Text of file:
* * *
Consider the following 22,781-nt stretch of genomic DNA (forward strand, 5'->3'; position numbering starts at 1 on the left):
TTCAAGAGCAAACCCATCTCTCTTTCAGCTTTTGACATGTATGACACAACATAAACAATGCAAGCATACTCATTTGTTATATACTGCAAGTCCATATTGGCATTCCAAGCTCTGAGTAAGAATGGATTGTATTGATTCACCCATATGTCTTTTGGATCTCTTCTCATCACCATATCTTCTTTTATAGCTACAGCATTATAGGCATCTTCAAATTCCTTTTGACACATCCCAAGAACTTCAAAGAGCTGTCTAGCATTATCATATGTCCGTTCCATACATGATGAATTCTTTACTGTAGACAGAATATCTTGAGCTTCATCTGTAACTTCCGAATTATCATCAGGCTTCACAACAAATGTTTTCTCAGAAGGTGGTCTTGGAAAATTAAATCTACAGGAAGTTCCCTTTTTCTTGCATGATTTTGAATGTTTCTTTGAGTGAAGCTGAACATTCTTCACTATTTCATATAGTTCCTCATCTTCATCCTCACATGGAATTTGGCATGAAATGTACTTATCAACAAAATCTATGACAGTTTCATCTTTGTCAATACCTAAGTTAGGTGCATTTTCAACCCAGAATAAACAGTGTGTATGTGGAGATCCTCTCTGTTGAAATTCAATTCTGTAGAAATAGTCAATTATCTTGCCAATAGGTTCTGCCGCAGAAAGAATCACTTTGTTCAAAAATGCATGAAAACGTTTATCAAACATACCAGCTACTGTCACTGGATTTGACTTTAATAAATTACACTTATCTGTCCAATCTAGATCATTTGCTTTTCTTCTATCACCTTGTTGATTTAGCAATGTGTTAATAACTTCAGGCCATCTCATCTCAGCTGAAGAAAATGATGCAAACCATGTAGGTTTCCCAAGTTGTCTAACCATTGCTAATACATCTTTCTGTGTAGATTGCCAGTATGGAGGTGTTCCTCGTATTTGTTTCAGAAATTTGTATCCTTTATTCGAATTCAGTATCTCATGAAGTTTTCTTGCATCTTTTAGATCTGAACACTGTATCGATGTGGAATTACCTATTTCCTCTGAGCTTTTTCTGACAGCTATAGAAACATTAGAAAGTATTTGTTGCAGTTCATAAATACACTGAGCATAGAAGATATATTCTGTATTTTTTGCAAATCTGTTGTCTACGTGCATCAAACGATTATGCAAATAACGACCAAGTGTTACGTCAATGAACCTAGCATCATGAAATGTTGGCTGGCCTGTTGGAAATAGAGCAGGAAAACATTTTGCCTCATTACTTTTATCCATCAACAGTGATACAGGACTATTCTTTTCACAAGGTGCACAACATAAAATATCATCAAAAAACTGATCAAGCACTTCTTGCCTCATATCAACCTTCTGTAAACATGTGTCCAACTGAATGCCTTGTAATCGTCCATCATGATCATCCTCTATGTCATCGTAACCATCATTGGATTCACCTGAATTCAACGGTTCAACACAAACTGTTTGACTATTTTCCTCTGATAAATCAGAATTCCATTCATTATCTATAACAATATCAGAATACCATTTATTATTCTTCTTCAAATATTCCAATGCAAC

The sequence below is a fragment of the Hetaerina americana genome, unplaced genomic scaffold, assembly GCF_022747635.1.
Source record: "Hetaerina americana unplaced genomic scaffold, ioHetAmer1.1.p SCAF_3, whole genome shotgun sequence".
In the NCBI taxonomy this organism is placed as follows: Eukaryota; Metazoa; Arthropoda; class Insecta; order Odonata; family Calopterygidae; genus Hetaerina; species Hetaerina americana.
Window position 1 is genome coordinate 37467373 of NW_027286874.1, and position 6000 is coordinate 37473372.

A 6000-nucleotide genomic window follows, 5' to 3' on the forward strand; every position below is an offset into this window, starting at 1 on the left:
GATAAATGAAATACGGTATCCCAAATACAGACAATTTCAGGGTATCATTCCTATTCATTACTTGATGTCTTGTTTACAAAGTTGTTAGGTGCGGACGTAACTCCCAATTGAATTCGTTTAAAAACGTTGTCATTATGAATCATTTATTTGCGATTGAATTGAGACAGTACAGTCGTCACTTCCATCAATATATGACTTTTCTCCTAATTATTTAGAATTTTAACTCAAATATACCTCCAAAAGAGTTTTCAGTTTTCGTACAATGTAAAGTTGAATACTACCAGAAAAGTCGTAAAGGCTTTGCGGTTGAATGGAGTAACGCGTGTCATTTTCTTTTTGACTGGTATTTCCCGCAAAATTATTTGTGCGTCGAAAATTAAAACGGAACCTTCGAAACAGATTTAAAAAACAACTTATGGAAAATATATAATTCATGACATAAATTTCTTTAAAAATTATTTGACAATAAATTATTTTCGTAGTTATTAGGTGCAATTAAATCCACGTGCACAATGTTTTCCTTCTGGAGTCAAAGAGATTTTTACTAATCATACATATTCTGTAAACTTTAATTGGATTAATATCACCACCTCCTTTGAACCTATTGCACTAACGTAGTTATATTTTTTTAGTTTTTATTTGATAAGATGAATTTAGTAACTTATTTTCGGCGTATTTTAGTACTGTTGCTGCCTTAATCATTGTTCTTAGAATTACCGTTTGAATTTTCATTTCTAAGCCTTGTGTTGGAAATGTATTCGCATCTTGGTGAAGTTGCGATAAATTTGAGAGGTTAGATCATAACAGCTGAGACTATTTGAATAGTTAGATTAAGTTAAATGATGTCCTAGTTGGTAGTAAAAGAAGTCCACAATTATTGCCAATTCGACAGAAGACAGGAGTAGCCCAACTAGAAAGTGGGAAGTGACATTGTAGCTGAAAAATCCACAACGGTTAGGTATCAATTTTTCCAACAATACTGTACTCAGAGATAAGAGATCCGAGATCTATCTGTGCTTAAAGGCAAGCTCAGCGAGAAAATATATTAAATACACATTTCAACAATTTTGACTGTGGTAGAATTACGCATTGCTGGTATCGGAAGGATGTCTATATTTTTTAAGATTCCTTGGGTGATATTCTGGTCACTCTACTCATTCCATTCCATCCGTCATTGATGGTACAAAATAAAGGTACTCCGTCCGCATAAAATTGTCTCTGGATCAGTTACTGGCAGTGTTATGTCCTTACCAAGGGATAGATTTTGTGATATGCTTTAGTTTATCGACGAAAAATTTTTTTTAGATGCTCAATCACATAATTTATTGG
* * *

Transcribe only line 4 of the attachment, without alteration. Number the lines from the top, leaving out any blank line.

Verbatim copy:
Source record: "Hetaerina americana unplaced genomic scaffold, ioHetAmer1.1.p SCAF_3, whole genome shotgun sequence".